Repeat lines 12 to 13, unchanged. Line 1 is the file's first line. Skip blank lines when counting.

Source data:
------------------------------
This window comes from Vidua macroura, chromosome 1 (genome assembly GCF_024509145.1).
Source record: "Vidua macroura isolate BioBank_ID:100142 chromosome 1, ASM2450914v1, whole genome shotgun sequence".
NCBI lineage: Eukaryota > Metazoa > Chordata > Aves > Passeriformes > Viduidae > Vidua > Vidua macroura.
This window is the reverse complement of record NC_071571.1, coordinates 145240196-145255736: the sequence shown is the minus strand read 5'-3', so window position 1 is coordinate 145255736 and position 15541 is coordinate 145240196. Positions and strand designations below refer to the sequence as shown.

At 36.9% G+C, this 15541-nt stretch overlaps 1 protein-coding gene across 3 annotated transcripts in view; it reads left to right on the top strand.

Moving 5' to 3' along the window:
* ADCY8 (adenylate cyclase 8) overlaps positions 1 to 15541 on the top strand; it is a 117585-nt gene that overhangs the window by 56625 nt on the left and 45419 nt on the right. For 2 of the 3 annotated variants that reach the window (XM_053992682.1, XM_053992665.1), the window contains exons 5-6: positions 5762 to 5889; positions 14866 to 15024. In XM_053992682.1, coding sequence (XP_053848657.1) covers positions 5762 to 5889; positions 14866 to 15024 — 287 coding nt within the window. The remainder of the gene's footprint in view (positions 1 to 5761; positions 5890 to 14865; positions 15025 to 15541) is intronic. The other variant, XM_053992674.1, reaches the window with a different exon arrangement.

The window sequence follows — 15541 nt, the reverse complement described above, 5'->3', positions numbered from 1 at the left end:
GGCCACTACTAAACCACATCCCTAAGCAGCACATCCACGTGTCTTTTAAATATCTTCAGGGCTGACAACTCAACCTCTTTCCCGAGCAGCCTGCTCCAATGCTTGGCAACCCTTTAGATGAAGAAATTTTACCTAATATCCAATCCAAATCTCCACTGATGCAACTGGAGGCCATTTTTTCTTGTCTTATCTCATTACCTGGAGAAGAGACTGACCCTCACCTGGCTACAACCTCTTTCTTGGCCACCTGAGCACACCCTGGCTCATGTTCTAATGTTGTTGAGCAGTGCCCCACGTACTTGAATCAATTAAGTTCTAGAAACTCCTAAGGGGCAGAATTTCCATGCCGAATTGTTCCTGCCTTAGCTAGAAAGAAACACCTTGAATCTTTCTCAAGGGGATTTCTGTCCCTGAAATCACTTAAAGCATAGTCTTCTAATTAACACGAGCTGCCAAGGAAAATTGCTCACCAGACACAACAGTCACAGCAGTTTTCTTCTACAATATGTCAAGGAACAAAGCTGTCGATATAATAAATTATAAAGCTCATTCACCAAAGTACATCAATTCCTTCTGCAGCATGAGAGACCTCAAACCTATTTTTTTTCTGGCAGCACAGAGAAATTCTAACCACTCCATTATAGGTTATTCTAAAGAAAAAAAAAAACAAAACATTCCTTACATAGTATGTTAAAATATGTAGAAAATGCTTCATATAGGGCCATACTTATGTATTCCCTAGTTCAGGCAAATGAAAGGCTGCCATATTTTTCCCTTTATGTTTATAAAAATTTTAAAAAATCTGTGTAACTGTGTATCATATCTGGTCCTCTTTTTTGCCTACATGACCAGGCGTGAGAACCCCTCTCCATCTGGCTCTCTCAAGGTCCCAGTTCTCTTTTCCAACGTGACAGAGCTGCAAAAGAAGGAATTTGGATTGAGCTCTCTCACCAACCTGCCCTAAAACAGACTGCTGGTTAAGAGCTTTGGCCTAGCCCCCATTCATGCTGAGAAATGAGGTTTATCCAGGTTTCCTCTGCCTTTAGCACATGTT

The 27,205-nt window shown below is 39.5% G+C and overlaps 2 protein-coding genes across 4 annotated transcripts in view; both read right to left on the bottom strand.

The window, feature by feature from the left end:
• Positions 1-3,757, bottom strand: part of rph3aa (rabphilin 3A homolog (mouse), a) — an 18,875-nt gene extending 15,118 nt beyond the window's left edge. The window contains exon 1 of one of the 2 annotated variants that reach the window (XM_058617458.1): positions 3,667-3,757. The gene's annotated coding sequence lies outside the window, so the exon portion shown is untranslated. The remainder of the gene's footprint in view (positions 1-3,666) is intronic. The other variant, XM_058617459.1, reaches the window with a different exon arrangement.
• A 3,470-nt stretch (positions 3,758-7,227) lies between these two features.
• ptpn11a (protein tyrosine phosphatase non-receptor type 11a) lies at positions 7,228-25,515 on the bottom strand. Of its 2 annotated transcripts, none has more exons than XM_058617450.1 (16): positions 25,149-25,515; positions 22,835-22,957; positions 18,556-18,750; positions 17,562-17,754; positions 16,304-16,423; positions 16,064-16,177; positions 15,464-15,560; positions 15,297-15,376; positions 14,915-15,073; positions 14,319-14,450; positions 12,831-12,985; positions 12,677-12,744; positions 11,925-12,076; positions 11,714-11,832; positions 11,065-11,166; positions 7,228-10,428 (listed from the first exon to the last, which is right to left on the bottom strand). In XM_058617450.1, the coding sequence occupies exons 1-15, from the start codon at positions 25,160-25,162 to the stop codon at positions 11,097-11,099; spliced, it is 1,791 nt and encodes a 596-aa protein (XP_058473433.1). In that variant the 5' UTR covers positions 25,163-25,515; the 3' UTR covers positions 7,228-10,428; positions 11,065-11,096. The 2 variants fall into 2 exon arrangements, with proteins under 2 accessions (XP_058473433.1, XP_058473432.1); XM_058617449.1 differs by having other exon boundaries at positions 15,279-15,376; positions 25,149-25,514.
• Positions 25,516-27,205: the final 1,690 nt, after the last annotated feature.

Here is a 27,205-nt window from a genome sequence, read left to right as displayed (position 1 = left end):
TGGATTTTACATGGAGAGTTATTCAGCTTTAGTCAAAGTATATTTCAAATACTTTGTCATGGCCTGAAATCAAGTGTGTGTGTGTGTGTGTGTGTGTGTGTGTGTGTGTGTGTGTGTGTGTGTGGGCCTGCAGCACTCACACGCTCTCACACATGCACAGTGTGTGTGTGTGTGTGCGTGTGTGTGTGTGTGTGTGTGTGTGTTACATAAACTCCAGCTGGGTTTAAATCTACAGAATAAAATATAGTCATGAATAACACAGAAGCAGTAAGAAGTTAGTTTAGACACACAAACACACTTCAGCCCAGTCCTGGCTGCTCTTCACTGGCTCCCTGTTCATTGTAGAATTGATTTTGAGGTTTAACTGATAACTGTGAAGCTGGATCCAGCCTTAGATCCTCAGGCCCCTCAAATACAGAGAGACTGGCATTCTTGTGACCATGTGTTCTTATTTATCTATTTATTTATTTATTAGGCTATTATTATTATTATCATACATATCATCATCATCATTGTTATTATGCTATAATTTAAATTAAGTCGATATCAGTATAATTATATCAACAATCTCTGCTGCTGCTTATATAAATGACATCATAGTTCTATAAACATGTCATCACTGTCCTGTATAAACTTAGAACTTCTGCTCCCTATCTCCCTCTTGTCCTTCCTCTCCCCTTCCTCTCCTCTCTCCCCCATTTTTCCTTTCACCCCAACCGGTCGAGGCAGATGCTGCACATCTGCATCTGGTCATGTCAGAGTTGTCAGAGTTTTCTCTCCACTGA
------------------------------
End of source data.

• Positions 1-3,757, bottom strand: part of rph3aa (rabphilin 3A homolog (mouse), a) — an 18,875-nt gene extending 15,118 nt beyond the window's left edge. The window contains exon 1 of one of the 2 annotated variants that reach the window (XM_058617458.1): positions 3,667-3,757. The gene's annotated coding sequence lies outside the window, so the exon portion shown is untranslated. The remainder of the gene's footprint in view (positions 1-3,666) is intronic. The other variant, XM_058617459.1, reaches the window with a different exon arrangement.
• A 3,470-nt stretch (positions 3,758-7,227) lies between these two features.